This week, the Occupational Safety and Health Administration (OSHA) released its anticipated “Improve Tracking of Workplace Injuries and Illnesses” final rule, which will require businesses with 250 or more employees, per facility, to electronically report to the agency annually all of the company’s injury and illness logs for that year starting in 2017.
Companies with 20-249 employees, per facility, in “designated industries,” including manufacturing, will also have to report annually.
While the agency states it will not report any specific employee information, “OSHA intends to post the establishment-specific injury and illness data it collects under this final rule on its public Web site,” which means company’s records will be available for public consumption.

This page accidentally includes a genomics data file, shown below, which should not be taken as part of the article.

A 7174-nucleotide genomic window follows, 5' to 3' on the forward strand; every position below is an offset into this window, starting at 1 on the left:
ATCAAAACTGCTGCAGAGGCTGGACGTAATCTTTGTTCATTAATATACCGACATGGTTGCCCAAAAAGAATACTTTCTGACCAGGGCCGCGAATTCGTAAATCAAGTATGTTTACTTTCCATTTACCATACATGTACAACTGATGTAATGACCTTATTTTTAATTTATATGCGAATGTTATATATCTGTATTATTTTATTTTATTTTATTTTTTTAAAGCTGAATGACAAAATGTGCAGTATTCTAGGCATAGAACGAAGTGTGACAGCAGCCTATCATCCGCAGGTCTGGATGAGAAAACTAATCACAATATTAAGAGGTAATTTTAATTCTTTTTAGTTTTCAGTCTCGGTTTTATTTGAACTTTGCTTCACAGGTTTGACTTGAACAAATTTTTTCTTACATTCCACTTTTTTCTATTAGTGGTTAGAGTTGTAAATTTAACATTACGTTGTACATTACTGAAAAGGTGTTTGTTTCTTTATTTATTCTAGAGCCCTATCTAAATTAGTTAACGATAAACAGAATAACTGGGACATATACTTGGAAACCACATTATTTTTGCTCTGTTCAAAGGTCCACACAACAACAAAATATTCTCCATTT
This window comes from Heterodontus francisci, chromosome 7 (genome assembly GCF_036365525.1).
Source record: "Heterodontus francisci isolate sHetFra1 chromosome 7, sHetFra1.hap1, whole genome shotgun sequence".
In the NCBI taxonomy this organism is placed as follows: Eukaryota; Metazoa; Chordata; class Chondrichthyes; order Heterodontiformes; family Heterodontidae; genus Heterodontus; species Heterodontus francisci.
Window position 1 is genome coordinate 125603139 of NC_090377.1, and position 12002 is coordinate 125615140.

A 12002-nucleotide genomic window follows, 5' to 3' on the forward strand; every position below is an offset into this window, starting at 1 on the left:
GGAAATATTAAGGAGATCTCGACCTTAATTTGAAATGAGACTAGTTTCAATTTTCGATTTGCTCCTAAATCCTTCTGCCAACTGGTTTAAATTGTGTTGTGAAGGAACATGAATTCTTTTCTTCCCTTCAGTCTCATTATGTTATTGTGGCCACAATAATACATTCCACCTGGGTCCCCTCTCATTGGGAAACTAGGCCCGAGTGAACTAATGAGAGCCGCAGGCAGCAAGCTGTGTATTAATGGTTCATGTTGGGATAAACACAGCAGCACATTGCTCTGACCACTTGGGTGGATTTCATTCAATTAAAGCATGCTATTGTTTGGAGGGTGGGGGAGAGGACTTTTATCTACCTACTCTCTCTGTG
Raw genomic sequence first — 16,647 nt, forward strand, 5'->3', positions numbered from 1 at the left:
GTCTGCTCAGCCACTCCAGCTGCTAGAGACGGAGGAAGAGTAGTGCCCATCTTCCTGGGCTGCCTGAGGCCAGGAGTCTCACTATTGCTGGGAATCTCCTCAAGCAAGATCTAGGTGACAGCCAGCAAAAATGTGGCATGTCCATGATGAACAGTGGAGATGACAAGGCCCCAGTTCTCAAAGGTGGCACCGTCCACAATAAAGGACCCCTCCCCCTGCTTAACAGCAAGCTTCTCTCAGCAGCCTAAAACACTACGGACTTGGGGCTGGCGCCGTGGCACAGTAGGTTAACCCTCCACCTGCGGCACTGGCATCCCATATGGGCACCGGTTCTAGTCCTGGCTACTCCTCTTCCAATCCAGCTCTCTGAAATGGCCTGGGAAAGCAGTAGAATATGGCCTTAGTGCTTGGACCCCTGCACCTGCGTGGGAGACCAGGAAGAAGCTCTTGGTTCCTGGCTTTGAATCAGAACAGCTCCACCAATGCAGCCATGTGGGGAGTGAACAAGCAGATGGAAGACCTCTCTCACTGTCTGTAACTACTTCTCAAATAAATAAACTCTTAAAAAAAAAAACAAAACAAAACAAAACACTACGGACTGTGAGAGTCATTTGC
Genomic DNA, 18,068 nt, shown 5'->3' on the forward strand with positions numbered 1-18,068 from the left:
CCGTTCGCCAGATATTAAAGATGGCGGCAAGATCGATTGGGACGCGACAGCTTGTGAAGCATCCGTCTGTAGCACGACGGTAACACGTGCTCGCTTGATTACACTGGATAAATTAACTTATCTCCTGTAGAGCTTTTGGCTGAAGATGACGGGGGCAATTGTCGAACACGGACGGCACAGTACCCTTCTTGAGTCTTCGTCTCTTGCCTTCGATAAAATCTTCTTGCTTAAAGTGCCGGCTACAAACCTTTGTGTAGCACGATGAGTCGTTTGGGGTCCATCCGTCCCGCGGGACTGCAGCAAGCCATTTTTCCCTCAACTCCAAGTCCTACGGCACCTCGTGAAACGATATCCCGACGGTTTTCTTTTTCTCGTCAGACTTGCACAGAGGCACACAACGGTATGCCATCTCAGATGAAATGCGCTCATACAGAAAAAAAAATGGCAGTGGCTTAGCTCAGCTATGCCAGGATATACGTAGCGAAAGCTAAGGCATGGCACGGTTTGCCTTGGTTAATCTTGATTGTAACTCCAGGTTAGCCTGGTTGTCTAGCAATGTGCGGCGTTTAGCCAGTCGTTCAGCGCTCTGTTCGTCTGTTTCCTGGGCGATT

The National Association of Manufacturers issued this statement on the rule: “ … this administration put a target on nearly every company and manufacturer in the United States. Manufacturers are supportive of regulations aimed at increasing transparency, and we pride ourselves on creating safe workplaces for the men and women who make things in America. However, this regulation will lead to the unfair and unnecessary public shaming of these businesses. This is a misguided attempt at transparency that sacrifices employee and employer privacy, allows for distribution of proprietary information and creates burdens for all manufacturers. We will look at all options to protect manufacturers from this certain threat to the modern shop floor.”